And beyond the phenomena specific to sand, there are a whole host of physical principles that can be highlighted by sand. We think, for example, of Chladni figures where sand generates patterns according to the vibrations of a plate, mechanical elements driven by sand, or principles of statistical distributions highlighted by the flow of sand.

C.N : What can playing with a low-tech material like sand question in relation to our relationship with high-tech?

In many of our projects, there is this idea of seeking economies of means by using economical materials like paper, pencils, or common wood to create sophisticated, complex systems with experiences that will nevertheless be rich. It is this opposition that interests us: how to generate the most generous experience possible with the most accessible solutions. In this project, there is the question of pushing this economy of means to the extreme.

We could have made an electrified installation with electronics, a digital installation with motors, programming, as we have done before. However, this time, we gave ourselves the challenge of doing all of this in the most low-tech way possible.

Sand is low-tech by nature since it also has the property of a fluid. It allows energy to be stored in the same way as a dam. The energy is stored in height and released when the sand flows. This flow can drive various mechanical systems that will allow for programming movements, rotations, translations, with different angles, different sequences of repetitions. Sand can initiate systems that will take positions 0 and 1, just as a transistor would in an electronic system. Sand can also create systems for generating random movements that are easier to achieve with sand than with a computational method. Beyond the almost symbolic challenge of creating a machine with behavior almost digital but only with sand and very basic materials, one of the interests of this installation is precisely because it is very basic, extremely low-tech; it is understandable by nature. It has no dark areas, nothing to hide, unlike a computer system.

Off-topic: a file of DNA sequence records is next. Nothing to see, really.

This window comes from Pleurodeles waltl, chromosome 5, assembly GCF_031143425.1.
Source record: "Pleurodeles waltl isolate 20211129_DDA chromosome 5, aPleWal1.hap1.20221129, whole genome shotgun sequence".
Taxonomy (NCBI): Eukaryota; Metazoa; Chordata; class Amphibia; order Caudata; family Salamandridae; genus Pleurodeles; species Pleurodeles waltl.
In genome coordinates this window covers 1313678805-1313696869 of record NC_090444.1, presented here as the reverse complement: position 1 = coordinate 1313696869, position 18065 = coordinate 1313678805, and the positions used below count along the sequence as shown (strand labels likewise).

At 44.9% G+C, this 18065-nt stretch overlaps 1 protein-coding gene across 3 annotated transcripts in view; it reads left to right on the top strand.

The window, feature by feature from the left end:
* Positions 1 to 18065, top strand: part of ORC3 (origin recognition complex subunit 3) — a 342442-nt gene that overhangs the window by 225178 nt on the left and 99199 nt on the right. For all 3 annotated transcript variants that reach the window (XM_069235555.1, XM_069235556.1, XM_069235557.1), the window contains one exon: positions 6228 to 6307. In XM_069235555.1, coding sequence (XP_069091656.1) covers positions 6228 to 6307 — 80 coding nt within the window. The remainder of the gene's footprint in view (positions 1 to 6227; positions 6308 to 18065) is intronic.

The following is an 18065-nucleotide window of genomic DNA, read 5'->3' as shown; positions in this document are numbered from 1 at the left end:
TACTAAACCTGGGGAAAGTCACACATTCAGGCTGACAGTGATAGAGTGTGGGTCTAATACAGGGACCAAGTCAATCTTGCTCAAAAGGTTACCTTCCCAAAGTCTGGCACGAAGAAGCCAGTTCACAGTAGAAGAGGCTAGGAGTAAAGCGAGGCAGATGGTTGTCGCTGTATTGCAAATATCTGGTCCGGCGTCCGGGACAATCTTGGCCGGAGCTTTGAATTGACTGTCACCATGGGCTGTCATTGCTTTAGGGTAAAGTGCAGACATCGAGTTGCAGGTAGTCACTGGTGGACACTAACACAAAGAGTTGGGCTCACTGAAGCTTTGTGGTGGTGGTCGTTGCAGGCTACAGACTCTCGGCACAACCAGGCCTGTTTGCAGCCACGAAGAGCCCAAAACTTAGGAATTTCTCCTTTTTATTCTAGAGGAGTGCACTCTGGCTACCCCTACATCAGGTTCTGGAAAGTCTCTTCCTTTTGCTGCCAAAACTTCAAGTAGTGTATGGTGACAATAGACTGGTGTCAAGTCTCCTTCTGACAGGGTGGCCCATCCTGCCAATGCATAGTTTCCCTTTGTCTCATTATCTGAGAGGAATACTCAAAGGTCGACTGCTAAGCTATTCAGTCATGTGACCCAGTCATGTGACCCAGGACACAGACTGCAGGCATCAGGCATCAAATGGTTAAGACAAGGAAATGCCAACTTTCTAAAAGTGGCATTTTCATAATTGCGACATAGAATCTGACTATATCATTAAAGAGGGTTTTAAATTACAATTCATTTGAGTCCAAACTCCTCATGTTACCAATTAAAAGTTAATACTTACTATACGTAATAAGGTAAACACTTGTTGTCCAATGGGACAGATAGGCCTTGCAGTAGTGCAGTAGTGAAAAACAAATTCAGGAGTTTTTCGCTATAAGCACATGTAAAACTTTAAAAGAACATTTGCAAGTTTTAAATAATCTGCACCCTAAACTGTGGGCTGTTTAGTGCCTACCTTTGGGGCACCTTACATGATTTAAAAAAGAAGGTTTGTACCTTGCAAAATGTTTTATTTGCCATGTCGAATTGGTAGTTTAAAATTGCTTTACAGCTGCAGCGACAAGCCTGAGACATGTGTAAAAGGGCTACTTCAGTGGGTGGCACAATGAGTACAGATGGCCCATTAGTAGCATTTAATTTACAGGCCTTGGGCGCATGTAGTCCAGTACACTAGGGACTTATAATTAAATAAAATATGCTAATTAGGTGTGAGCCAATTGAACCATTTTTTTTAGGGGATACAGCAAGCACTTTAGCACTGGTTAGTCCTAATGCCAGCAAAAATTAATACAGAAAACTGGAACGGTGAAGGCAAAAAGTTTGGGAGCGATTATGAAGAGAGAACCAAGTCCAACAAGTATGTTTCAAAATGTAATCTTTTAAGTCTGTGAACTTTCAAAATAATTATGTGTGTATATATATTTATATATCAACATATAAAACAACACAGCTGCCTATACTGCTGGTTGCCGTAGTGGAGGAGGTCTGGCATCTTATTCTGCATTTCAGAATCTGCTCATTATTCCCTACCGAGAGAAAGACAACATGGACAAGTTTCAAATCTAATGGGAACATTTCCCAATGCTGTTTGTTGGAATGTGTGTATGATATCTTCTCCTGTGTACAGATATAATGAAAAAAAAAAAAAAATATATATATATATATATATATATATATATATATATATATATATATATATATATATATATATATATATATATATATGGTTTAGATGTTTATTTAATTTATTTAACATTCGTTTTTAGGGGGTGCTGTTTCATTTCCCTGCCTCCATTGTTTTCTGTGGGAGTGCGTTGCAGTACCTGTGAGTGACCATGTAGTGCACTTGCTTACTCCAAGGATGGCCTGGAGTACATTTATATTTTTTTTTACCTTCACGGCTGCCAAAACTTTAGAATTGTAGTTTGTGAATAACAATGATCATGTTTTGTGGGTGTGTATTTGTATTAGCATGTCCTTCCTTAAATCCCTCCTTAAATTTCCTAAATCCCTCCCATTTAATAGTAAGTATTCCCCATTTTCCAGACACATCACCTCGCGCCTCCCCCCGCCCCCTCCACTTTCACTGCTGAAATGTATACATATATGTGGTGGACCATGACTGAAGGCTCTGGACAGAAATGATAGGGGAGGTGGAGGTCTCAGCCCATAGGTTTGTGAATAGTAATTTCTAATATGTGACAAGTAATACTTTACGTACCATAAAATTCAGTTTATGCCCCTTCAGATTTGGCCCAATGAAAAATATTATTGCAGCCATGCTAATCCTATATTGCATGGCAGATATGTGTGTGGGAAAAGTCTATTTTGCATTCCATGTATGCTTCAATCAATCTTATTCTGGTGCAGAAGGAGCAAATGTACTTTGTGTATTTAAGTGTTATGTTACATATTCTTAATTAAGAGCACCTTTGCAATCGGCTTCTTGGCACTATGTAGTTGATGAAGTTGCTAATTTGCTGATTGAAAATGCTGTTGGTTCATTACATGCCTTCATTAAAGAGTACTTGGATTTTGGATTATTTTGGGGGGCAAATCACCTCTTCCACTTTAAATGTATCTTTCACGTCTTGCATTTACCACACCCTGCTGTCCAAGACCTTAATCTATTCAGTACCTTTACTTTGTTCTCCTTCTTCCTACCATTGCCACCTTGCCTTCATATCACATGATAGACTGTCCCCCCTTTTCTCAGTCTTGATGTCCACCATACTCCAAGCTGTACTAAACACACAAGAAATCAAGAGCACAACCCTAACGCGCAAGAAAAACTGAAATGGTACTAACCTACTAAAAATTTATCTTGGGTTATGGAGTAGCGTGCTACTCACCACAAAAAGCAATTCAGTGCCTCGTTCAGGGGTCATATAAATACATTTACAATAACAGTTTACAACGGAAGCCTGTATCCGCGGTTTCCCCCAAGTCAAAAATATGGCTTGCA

Compared to an installation where we would have microcomputers to run all these motors with programmed sequences, here, when we are inside the room, at the heart of the machine and observe it, even if nothing is explained, we can still grasp all these logic of movement that exist.

C.N. : Sand, what are the stakes (scarcity, what specificity for what uses)?

The question of sand scarcity and its stakes is not the main subject of our project, but it is necessarily a context in which the project exists. Our first experiments took place directly on the beach of La Grande Motte, and very quickly the question arose of which sand we would use.

Sand is, after water, the second most used material in the world, notably for making concrete in construction. And inevitably, dredging on the coasts seriously impacts the marine and underwater environment.

It is this depletion of sand that guided our choice of site for the implementation of our project. We were looking for a sheltered location but close to a beach to be able to borrow the sand used in our installation and return it at the end of the exhibition.